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Over decades numerous independent scientific studies across the globe that have indicated that food waste disposers (FWDs) can play an important role in managing food waste.

Today in the circular economy as recovery of resources from unavoidable food waste has risen to the top of the environmental agenda the pace of research has accelerated.

This page summarises key recent findings. You can access each paper by clicking on the title. Alternatively you can download the summary in one pdf.

This study compares the potential environmental impacts of various upgrade options on a wastewater treatment plant in Istanbul. The scenario of adding food waste to the wastewater, via food waste disposers, had the best performance in terms of climate change, terrestrial acidification, terrestrial ecotoxicity and fossil depletion.

Abstract: Life cycle assessment (LCA) is a beneficial tool to evaluate the performance of wastewater treatment plants (WWTPs) and to compare different upgrading options. The main objective of this study is to investigate the environmental impact of upgrading options of a preliminary WWTP in Istanbul, Turkey. The preliminary plant currently consists of mechanical treatment units and various upgrading options including primary treatment and high-rate activated sludge system (HRAS) process as well as the addition of food waste to wastewater were compared. Results showed that the baseline scenario (S0) had worse performance than all future scenarios (S1-3) except for climate change. The scenario of adding food waste to wastewater (S3) has the best performance in climate change, terrestrial acidification, terrestrial ecotoxicity and fossil depletion. Increased addition of food waste was also tested in the sensitivity analysis, and major improvements were obtained especially in climate change and terrestrial ecotoxicity.

Source: Huseyin Guven, Ola Eriksson, Zhao Wang, Izzet Ozturk (2018) Life cycle assessment of upgrading options of a preliminary wastewater treatment plant including food waste addition

This programme, funded by the Engineering and Physical Sciences Research Council (EPSRC), has developed a novel modelling approach to predict transport and settling of ground food waste particles emitted by FWDs into sewers.  The work is showing that fears of blockages are unfounded.  The current phase is examining the transformation of these particles as they pass through the sewer system and their potential contribution to biogas recovery. 

Source: Legge, Abigail & Jensen, Henriette & Tait, Simon & Nichols, Andy & Ashley, Richard. (2018). Modelling of Food Waste Disposer particle transport through a sewer network.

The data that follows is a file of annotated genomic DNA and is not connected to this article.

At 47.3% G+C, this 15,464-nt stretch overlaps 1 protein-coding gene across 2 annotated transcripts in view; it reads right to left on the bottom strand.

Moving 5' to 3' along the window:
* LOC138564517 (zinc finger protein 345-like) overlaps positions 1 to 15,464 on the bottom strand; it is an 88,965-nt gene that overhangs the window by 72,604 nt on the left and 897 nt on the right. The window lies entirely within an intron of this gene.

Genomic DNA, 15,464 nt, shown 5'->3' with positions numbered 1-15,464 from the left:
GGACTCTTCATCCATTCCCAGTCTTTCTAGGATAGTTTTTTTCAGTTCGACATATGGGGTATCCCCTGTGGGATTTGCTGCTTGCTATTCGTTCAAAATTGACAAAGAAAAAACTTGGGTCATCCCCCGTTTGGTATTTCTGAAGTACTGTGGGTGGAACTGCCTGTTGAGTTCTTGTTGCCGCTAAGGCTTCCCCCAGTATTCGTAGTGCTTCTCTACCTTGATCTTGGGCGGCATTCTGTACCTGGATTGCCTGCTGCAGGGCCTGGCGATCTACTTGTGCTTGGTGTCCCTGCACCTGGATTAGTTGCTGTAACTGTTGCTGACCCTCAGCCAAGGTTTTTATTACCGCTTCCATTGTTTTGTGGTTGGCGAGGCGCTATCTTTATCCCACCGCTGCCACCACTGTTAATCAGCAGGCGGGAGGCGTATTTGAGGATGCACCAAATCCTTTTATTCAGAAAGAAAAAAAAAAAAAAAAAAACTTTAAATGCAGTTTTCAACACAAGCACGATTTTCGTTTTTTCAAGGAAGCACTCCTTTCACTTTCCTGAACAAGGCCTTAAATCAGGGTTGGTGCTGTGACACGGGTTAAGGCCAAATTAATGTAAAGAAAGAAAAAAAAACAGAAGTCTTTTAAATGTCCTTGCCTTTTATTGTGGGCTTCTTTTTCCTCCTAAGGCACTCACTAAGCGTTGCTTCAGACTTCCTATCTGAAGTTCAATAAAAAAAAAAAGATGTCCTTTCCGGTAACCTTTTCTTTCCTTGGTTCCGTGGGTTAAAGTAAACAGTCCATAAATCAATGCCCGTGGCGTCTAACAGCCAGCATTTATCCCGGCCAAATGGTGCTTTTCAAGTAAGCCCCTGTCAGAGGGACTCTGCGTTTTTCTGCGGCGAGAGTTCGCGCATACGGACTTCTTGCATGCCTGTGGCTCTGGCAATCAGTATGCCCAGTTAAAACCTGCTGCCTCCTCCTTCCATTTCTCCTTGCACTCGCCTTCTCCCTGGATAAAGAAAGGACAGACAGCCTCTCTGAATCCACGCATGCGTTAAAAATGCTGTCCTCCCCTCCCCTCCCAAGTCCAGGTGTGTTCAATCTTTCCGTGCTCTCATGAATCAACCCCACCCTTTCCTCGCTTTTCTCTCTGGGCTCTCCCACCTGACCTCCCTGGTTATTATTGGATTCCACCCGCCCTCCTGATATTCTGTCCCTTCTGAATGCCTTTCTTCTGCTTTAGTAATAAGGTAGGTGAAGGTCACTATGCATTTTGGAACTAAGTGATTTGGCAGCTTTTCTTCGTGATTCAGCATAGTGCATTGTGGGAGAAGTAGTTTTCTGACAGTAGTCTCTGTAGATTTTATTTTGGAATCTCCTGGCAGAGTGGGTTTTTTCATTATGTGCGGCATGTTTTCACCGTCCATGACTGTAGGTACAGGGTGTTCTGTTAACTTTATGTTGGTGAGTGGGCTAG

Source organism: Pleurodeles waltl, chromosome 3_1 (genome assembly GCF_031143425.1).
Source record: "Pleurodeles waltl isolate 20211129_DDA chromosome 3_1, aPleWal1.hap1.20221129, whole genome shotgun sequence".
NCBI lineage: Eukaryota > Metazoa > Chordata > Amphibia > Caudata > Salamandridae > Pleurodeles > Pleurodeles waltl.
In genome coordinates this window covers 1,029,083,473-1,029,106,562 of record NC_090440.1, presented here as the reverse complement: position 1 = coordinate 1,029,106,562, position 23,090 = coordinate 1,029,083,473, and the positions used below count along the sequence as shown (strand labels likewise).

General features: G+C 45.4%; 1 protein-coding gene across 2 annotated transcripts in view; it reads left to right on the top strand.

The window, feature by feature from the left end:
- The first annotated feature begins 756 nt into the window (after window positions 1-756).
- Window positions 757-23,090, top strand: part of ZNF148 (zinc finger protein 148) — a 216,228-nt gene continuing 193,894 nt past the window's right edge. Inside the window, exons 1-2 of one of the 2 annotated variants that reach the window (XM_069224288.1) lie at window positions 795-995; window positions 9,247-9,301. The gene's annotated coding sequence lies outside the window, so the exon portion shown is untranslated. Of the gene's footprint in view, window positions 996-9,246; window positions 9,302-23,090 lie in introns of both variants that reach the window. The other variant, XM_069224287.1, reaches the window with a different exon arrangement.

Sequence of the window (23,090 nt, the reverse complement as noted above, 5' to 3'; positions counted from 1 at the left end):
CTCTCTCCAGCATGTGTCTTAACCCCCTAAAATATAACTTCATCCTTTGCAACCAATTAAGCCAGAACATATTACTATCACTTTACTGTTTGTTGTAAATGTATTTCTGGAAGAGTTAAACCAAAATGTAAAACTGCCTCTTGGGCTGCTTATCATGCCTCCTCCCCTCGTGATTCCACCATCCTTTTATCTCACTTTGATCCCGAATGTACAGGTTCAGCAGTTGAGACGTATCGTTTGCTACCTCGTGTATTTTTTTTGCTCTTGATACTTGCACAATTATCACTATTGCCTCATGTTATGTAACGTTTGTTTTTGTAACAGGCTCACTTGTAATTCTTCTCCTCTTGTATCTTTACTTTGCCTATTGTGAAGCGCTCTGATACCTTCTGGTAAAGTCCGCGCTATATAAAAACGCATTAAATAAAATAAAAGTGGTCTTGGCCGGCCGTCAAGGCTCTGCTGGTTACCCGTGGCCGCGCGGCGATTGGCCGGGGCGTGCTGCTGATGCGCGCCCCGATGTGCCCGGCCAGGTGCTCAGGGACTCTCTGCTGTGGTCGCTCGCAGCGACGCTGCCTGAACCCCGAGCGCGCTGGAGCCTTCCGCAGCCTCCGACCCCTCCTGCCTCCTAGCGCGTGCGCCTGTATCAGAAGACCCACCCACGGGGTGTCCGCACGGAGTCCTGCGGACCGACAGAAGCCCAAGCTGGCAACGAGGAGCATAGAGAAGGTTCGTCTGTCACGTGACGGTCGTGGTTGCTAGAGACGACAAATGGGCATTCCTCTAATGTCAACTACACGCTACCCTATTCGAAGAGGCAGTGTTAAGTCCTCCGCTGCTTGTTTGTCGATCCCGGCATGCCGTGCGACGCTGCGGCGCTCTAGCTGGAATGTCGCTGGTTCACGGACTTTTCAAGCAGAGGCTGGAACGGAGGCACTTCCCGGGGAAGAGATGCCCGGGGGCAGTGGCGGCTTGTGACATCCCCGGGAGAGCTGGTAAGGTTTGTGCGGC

This study concludes that if carefully applied, co-digestion (of food waste and sewage sludge) can deliver beneficial synergies for the water industry and authorities responsible for food waste management. It proposes that all relevant stakeholders and regulators, should support changes to current regulatory frameworks to open a way forward for co-digestion in Ireland.

Source: Olumide Wesley Awe, Yaqian Zhao, Ange Nzihou, Doan Pham Minh (2017): Anaerobic co-digestion of food waste and FOG with sewage sludge – realising its potential in Ireland

This study revealed that integrating FWDs in a developing economy with a high fraction of food waste can be a viable alternative solution.The results indicated that adopting a FWD policy reduced emissions by about 42% at potential cost savings of 28%.

Source: Maalouf, Amani & El-Fadel, Mutasem. (2017). Effect of a food waste disposer policy on solid waste and wastewater management with economic implications of environmental externalities. Waste Management. 69. 10.1016/j.wasman.2017.08.008.

This study looked at five urban systems for collection, transport, treatment and nutrient recovery from blackwater, greywater and food waste, using data from Sweden and northern Europe. It showed that source control systems have the potential to increase biogas production by more than 70% compared to a conventional system and give a high recovery of phosphorus and nitrogen and biofertilizer.

(Abstract: In the last decades, the focus on waste and wastewater treatment systems has shifted towards increased recovery of energy and nutrients. Separation of urban food waste (FW) and domestic wastewaters using source control systems could aid this increase; however, their effect on overall sustainability is unknown. To obtain indicators for sustainability assessments, five urban systems for collection, transport, treatment and nutrient recovery from blackwater, greywater and FW were investigated using data from implementations in Sweden or northern Europe. The systems were evaluated against their potential for biogas production and nutrient recovery by the use of mass balances for organic material, nutrients and metals over the system components. The resulting indicators are presented in units suitable for use in future sustainability studies or life-cycle assessment of urban waste and wastewater systems. The indicators show that source control systems have the potential to increase biogas production by more than 70% compared with a conventional system and give a high recovery of phosphorus and nitrogen as biofertilizer. The total potential increase in gross energy equivalence for source control systems was 20-100%; the greatest increase shown is for vacuum-based systems.)